Cheers! Webster shows portraits of new found friends
A painter who became a good friend of East African art and its creators is holding his first solo show in London.
Dale Webster moved recently from Nairobi — his home for the past 12 years — to cosmopolitan Harringay, in the English capital.
Once there, he quickly made a new group of friends at his local pub and by way of an introduction, he set to and painted them.
The result is an exhibition on throughout this month at the fashionable Brouhaha wine and sushi bar in Green Lanes, Harringay, run by the brothers Paresh and Dipesh Karia who coincidentally (or not) are from Kisumu. It is of some 20 portraits, which I have seen only in reproduction, but seem to bear an extra helping of Webster’s hallmark honesty and deft characterisation. They are of the sort of people you would be likely to meet in, well, your local North London pub.
Webster told me he was moved by their introspection and although they were living in one of the most prosperous cities in the world when they sat for their portraits they, revealingly, appeared consumed by their worries.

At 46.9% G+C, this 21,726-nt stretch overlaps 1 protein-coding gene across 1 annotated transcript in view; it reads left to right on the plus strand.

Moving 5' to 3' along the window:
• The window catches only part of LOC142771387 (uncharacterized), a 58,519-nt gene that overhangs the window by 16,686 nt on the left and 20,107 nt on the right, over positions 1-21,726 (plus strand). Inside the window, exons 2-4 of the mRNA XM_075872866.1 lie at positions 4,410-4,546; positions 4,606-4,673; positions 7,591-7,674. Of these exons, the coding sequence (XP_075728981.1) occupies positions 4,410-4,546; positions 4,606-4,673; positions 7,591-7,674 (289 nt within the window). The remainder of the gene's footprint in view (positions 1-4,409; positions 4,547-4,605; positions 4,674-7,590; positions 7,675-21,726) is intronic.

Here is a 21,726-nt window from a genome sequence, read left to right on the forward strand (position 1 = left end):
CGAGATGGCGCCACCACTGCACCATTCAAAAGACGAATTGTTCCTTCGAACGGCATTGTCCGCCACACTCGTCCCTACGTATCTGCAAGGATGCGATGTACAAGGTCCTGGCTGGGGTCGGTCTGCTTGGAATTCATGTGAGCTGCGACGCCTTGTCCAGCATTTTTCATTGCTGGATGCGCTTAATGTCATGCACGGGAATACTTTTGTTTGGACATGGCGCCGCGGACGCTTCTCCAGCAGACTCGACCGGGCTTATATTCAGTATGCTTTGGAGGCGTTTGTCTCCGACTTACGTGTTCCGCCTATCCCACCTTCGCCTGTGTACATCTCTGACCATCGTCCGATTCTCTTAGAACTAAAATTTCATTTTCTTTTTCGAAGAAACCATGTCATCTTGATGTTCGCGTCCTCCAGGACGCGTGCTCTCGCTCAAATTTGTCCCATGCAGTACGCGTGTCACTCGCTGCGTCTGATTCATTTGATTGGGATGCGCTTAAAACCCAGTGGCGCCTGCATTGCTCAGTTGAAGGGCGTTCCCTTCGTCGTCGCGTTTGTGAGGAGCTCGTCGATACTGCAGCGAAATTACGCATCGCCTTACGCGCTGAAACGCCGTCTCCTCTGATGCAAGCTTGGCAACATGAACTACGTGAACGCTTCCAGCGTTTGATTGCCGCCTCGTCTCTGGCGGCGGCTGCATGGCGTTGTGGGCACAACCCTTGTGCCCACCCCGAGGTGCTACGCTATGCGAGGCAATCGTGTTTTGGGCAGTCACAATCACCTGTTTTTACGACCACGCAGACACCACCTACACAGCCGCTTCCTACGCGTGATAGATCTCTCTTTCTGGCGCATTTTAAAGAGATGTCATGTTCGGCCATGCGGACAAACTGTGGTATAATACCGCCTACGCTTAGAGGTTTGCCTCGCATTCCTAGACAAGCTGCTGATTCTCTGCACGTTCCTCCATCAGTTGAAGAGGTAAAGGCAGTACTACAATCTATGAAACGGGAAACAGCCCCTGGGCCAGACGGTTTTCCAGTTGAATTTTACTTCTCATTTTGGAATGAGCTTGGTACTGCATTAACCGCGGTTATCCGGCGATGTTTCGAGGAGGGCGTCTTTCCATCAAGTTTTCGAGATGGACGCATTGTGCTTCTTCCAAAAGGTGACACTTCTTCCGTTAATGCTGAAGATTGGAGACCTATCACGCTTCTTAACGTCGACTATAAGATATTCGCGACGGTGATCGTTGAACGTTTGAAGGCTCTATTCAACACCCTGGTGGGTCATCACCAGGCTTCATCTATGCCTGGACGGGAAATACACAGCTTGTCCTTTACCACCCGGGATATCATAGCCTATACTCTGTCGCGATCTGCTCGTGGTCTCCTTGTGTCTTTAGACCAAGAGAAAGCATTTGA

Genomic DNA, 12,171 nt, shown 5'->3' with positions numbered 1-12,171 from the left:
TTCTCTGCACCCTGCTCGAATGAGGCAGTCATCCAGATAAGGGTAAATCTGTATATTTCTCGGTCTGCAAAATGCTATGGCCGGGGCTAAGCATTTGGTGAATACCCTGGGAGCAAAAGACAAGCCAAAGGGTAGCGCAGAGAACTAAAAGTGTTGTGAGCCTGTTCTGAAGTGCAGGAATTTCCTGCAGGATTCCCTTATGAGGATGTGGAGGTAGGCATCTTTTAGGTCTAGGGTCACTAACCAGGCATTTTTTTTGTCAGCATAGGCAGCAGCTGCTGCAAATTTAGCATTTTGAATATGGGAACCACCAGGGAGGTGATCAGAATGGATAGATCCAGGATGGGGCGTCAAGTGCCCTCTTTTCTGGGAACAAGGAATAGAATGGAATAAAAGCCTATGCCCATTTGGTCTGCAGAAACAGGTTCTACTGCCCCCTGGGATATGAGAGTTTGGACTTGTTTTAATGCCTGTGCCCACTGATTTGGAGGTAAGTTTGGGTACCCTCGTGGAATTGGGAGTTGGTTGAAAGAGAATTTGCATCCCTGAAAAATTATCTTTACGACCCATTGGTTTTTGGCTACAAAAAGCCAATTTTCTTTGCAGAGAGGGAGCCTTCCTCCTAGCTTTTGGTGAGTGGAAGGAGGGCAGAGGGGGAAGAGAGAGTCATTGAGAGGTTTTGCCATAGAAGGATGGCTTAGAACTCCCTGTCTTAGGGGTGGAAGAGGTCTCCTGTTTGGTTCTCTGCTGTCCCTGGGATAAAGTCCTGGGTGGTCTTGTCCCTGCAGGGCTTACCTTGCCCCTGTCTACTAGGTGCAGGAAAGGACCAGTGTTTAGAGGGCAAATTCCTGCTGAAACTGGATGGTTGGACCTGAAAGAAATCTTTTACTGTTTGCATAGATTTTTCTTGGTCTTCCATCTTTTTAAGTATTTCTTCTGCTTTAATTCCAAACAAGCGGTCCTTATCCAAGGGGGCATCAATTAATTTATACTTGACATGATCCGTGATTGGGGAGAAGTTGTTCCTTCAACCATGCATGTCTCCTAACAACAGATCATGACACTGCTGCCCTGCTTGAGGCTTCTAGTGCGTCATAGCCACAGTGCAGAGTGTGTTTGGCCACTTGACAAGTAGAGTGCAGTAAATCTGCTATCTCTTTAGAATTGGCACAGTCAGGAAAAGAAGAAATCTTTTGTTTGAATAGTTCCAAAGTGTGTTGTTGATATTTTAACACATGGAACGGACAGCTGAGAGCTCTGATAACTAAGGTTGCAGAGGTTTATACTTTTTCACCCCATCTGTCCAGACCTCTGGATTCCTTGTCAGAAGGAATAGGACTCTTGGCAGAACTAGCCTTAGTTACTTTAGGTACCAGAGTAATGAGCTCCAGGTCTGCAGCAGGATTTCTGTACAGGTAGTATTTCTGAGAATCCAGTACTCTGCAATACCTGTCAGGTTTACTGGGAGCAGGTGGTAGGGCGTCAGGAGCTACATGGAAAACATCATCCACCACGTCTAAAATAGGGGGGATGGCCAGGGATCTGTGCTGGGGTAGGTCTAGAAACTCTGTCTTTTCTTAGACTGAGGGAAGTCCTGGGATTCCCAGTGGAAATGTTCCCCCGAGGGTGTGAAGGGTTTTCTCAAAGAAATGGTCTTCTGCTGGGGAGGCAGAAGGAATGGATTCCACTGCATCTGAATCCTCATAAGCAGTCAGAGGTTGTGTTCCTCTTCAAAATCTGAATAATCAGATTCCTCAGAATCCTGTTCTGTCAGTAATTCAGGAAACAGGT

Webster came to Kenya from the UK where he taught art history but he was no stranger to Africa, having earlier lectured in philosophy at the University of Sierra Leone, in the country’s capital, Freetown.
Once in Nairobi, Webster quickly made his mark with a show of around 20 paintings in acrylics on paper of Maasai people he had met at the village of Ol Tepesi off the Magadi Road.
Exhibitions followed at Braeburn School where his daughters were students and at the old Le Rustique restaurant, in General Mathenge Road, where he hung another suite of portraits of his Maasai friends.
Shows followed annually, including one of Kenyans living with HIV, which became part of an exhibition in the Brunei Gallery at the School of Oriental and African Studies of the University of London,
Webster then made paintings of house and garden staff, which were exhibited at Le Rustique and went on to complete a series featuring local artists, gallery owners and collectors, which was shown to acclaim at the Red Hill Gallery in 2016.
It proved to be his swansong in Kenya but now Webster is back in the game with his show at the Brouhaha wine bar.
And for any visiting Kenyans, he promised, the drinks are on him.